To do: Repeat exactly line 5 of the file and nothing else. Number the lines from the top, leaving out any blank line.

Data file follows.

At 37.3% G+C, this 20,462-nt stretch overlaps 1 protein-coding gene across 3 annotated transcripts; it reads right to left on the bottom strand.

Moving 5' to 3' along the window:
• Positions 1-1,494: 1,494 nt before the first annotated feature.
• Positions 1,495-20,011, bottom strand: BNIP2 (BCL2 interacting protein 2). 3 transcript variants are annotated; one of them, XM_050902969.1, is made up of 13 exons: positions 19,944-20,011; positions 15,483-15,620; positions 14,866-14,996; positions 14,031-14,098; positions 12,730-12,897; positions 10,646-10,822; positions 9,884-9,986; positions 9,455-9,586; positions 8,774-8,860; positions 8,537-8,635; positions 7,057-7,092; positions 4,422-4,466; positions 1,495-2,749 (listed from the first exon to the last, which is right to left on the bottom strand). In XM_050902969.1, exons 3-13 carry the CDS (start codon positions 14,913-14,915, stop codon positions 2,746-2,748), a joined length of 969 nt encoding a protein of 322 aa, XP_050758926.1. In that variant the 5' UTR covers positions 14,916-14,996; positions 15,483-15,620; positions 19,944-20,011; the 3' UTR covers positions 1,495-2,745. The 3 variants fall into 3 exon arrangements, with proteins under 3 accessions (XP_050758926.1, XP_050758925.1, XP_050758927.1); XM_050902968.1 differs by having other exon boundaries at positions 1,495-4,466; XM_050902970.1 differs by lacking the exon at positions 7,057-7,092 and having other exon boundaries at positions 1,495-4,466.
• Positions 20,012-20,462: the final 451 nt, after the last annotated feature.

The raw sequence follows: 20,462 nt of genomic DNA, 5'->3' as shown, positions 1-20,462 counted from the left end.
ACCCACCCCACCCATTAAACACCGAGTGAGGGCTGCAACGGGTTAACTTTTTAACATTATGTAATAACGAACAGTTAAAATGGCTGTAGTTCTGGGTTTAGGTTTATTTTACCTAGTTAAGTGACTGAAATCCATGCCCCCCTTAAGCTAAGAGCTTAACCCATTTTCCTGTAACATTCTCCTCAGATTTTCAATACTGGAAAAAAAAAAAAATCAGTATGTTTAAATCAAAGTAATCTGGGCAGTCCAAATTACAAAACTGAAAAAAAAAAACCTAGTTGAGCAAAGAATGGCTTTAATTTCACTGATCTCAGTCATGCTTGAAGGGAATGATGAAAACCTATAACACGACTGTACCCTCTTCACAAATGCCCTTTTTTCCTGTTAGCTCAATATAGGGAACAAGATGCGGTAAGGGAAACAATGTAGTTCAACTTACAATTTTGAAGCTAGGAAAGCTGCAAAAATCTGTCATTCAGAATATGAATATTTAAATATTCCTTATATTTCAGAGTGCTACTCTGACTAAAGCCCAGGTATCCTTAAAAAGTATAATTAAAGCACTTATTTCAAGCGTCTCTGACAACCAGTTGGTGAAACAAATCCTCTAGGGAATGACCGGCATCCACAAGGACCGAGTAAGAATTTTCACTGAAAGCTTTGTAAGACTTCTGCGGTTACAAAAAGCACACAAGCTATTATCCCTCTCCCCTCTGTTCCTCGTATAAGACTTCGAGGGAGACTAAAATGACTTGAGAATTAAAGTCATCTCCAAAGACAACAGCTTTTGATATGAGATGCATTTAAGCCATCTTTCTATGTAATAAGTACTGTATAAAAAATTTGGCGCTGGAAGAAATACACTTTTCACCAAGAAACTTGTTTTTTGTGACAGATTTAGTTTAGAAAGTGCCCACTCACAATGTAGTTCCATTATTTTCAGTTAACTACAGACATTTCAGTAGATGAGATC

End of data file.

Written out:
• Positions 20,012-20,462: the final 451 nt, after the last annotated feature.